But the CIA has long known torture doesn’t work. In 1989 the CIA told Congress that physical and psychological techniques are “counterproductive” because they “do not produce intelligence and will probably result in false answers.” Why did the CIA disregard its own findings after 9/11?
Again, it was certain people at the CIA, not necessarily the institution. A lot of the people in the field were totally against [torture]. But essentially, there’s a big difference between co-operation and compliance. Zubaydah was co-operating giving us [the information about Mohammed’s role in 9/11.] Compliance is when after 83 sessions of waterboarding Zubaydah says that he’s the number three guy in Al Qaeda, despite not being a member. Compliance is when Ibn al-Shaykh is tortured and says yes, Saddam and Al Qaeda are working together and they are developing a WMD. Compliance is giving you what you want to hear. Colin Powell was forced to go to the UN and testify that Bin Laden and Sadam were working together to develop a WMD, based on information we got from torture.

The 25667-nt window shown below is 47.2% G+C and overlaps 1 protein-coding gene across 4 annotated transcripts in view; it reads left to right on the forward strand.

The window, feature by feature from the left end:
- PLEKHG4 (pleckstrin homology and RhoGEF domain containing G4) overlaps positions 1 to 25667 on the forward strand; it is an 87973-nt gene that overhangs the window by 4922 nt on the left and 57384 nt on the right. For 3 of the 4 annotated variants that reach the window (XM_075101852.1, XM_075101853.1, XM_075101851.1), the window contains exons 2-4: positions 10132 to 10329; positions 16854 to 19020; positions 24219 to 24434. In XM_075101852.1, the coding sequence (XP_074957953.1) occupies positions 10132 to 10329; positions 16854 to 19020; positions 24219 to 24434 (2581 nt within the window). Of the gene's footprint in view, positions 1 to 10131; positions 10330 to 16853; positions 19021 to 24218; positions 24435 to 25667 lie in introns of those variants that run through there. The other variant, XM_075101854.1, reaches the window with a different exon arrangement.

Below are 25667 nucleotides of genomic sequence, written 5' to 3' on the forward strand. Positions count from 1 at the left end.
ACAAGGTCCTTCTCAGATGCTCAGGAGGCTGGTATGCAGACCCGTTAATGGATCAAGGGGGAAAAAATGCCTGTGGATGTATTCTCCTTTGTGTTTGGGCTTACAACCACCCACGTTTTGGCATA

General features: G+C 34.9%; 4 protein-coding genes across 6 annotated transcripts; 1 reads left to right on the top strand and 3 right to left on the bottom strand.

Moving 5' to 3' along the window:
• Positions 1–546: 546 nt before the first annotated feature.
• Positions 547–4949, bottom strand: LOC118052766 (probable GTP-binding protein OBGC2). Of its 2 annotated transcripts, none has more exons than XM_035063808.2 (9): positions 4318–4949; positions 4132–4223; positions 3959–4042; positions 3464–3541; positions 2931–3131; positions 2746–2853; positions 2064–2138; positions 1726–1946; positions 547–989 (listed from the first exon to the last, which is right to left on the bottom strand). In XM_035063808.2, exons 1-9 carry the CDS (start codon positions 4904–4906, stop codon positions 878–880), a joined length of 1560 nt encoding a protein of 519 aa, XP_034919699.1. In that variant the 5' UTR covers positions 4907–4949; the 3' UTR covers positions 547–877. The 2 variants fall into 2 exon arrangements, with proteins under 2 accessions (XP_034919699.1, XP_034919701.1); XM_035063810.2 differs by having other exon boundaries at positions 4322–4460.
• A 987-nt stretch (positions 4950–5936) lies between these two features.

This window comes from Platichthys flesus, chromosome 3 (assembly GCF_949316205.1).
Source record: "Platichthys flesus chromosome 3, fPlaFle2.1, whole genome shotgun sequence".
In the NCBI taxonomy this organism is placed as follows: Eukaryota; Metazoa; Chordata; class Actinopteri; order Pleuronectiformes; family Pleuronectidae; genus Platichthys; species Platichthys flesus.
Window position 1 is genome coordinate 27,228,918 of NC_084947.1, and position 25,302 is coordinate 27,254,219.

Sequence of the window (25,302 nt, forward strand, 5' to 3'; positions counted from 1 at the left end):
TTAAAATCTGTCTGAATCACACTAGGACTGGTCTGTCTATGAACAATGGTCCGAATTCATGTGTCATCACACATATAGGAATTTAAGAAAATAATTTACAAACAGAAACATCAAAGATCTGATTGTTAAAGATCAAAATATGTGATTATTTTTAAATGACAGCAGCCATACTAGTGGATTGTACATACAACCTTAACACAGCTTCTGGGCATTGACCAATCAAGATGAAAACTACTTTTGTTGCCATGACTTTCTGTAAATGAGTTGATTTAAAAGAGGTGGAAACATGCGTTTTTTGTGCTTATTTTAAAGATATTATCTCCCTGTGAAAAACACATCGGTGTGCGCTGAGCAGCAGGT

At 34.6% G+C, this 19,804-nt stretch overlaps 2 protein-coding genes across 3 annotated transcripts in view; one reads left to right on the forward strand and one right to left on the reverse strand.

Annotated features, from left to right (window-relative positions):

Unfortunately, the Iraq we see today in our fact-free culture did not start with the Trump Administration. The war in Iraq, the WMDs, Saddam Hussein’s involvement with 9/11, whether torture works, all became partisan talking points. When Trump is telling his base “waterboarding absolutely works” it’s not about efficacy or national security, it’s about partisanship. Because if you believe in waterboarding, or that Iraq was behind 9/11, you are a true Republican. If you do not believe it, we check your patriotism. That’s why he is getting a lot of applause from people who really don’t know anything about waterboarding. One of the wins today is that we are able to put facts back on the table: torture wasn’t being tough on terrorism; it was stupidity. It didn’t work. The images [of detainee abuse] from inside Abu Ghraib prison were instrumental in recruiting jihadis to come to Iraq to fight against the U.S. So, torture helped our enemies. It hurt our credibility in the world.
Do you see a parallel between the current administration’s disregard for intelligence assessments— Russian interference in the 2016 election, Iranian compliance with the nuclear deal—and the Bush administration ignoring warnings about information obtained by torture?